Insanity defense is a claim in criminal trials that defendant is not in a position to realize the actual nature and danger of his actions or control them due to a mental disorder or other mental illness. In criminal law, insanity is a reason to exempt such a person from criminal liability and subject it to forced treatment.
The notion that a person with mental illness should not be treated with the criteria used for the assessment of mentally normal behavior developed in primitive form for quite a long time. The development of psychiatric science at the present stage allowed to form an idea about the insanity of people who have committed socially dangerous acts under the influence of mental disorders, affecting their ability to evaluate the social significance of the consequences of their actions and their volition.
Should be noted, that insanity defense is a concept that is only specific to criminal law: this category does not apply to other types of individual behavior, but of a socially dangerous act.
The concept of insanity defense is of relatively recent origins. The law considers the criminal liability in context with the ability to take legal consequences of your actions; in other words, the criminal liability here coincides with legal capacity. However, there were separate regulations on the irresponsibility of minors (infantes), insane (furiosi), etc.
There were also the expression injuriae capax, doli or culpae capax; on the other hand, there was a concept of innocentia consilii; but no common signs of sanity has been established in medieval law.
Only in the late 19th century, there were attempts to define the general terms and conditions for imposing and introducing concepts of sanity and insanity. Historically, the insanity was defined first, when sanity was defined later as the opposition to insanity.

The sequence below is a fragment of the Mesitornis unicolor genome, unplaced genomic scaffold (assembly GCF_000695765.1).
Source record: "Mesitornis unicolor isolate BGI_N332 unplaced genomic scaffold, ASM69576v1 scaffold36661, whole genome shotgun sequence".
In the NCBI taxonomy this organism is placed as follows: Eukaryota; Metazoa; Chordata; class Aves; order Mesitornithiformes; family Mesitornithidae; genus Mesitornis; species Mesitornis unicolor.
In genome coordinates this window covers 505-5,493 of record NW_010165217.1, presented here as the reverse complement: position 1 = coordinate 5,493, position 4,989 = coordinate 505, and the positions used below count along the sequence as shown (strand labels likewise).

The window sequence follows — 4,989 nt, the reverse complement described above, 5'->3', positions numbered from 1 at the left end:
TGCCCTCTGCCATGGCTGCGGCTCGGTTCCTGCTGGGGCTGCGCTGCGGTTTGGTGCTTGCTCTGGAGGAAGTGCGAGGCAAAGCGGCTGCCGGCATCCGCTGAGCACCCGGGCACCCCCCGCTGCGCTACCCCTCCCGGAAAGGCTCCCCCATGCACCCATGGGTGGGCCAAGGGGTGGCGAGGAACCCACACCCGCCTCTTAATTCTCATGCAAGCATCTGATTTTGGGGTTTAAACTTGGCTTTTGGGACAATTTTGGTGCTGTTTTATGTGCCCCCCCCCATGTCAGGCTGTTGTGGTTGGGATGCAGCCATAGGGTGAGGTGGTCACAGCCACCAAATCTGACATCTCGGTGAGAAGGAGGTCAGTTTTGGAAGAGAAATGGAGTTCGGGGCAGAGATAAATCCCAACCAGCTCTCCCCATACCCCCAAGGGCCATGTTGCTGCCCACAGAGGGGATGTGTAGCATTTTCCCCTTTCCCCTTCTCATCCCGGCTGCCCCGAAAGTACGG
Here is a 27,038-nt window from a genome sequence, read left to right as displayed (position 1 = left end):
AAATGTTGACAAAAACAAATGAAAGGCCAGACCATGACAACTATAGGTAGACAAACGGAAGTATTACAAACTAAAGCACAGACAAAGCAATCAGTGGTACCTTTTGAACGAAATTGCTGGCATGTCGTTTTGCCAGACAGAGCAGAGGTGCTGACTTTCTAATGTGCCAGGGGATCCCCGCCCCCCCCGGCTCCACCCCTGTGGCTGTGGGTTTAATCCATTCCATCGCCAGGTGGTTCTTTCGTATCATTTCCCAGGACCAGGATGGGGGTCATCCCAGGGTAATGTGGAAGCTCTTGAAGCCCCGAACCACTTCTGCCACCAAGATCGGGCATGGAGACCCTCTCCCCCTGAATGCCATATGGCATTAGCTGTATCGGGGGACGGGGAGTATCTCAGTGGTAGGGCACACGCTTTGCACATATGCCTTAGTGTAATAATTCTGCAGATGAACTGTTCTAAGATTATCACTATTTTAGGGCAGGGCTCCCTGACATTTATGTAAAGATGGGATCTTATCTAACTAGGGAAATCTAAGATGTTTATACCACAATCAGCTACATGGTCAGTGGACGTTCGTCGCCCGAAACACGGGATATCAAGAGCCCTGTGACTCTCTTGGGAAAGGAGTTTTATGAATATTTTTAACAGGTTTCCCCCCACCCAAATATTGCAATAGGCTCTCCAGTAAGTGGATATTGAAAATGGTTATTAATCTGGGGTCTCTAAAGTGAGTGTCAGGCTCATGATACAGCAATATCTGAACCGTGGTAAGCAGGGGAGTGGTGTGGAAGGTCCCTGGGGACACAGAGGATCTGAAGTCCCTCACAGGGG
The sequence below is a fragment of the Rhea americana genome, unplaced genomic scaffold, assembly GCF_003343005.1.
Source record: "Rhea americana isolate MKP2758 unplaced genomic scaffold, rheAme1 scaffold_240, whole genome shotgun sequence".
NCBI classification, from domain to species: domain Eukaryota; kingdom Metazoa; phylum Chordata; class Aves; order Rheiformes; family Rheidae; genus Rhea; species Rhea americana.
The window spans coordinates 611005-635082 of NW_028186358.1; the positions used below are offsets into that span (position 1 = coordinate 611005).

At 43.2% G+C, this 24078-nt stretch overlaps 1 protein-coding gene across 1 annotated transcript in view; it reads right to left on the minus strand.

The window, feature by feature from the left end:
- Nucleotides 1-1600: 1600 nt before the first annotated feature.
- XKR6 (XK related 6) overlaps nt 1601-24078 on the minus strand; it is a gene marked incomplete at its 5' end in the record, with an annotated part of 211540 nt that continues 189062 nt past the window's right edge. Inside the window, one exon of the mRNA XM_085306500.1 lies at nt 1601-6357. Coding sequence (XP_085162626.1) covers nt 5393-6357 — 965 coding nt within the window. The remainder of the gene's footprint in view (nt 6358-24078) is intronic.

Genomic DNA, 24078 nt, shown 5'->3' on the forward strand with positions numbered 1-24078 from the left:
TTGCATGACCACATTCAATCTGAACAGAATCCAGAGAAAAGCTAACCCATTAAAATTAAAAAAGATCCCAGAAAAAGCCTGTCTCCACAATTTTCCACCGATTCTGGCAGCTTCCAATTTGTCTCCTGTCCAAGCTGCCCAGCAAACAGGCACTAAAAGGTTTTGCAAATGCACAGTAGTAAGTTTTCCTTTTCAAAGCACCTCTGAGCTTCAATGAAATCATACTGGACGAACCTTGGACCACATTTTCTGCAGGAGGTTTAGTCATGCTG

In the legal literature, there are several approaches to the treatment of insanity. Some authors equate insanity with a certain state of mind, precluding the possibility to be aware of socially dangerous action and ability to control them, and allowing to raise the question of exculpation (release from criminal responsibility) of the person. Critics of this postulate, point out that insanity is inability of a mentally ill person to act illegally.
In the modern criminal law, there are the medical and the legal criteria of insanity. The legal criterion involves the inability of a person to form the necessary intellectual and volitional attitude toward his activity. Medical (biological) criterion is defined by the presence in a person an officially recognized state of a mental activity disorder, which is the reason for the legal criterion.
As it follows from the names of the criteria of insanity, determining insanity requires both legal and medical expertise in each case. Therefore, there is a procedural form known as forensic psychiatric examination for detecting insanity. It should be noted that expertise can only assess presence or absence of medical criteria of insanity, and may not give an opinion on the “sanity” or “insanity” of defendant.
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